“I got stories from people who crossed him 35 years ago, and they could relate them as if it had happened that morning,” he said. “But with very few exceptions, they’ve moved on. They figured out how to accept a relationship that wasn’t all air kisses and phony embraces.”

If this book had been written 25 years ago, Zuckoff theorized, the tone might have been much darker.

“Bob had a third act,” he said. “In the ‘90s and in this decade he made peace with a lot of people — his family and children, people with whom he’d ended things badly. He mellowed. There was no reason to be mad anymore.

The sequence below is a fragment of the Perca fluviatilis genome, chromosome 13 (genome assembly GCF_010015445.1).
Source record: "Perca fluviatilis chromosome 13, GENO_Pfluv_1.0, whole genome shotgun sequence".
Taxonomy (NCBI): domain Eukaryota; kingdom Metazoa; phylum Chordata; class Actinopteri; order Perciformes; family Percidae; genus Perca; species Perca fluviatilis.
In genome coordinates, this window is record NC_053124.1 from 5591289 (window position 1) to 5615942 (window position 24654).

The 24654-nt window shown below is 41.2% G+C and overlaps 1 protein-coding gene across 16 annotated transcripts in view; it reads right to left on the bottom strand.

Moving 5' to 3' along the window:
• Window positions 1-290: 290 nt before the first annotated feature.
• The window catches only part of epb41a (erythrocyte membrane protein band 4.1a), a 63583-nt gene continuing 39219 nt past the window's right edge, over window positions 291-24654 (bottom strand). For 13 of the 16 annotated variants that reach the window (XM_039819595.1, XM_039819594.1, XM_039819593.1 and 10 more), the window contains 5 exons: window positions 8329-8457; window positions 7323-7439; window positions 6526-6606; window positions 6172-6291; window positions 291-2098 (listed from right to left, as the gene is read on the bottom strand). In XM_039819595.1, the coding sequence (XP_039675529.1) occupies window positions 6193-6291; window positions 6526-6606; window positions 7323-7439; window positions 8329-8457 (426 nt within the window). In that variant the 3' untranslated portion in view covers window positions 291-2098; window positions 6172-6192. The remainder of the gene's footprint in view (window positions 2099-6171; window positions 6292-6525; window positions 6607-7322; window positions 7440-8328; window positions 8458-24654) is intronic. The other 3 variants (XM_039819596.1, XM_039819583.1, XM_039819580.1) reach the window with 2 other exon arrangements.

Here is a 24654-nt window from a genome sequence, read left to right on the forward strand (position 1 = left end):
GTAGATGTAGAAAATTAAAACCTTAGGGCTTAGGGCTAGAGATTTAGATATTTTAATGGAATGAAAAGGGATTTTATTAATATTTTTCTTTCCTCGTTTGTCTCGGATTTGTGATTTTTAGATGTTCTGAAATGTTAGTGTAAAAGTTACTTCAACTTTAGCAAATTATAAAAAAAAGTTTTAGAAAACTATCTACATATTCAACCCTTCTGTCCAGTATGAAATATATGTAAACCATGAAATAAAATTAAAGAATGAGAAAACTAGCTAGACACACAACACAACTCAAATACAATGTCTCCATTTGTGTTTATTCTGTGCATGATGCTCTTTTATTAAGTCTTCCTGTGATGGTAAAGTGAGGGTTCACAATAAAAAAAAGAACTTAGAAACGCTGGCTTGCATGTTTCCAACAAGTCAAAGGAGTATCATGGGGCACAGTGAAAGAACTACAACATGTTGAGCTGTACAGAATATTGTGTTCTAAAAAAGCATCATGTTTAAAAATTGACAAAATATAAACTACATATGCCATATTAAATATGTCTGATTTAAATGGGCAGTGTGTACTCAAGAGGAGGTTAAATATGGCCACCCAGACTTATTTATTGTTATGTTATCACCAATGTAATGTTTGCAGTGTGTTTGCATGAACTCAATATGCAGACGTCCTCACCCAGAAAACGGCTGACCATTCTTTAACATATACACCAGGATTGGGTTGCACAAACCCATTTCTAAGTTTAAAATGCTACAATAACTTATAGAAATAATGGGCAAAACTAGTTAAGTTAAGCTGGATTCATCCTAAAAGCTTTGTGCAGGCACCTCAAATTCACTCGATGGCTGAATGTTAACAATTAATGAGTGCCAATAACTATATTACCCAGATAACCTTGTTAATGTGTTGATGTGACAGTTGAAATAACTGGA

“And you can’t overlook Kathryn (Kathryn Altman, the filmmaker’s wife of nearly 50 years),” Zuckoff said. “She did yeoman’s labor in smoothing things over. She was an enormous force for reconciliation.”

“Robert Altman : The Oral Biography” is crawling with fond, frequently ribald anecdotes. (Altman was a legendary lover of women, alcohol and pot.)

“It had nothing to do with my interviewing skills,” Zuckoff said. “People talked because it was fun to talk about Bob.”

Zuckoff recalls sitting opposite Tim Robbins (star of Altman’s “The Player”) in the study of the actor’s Manhattan home.

“Tim didn’t just tell stories,” he said. “He physically acted them out. I got a one-man show. He’s doing Altman, then turns around and plays himself, and then five other characters. Susan Sarandon comes in and starts watching because Tim’s acting. It was wonderful.”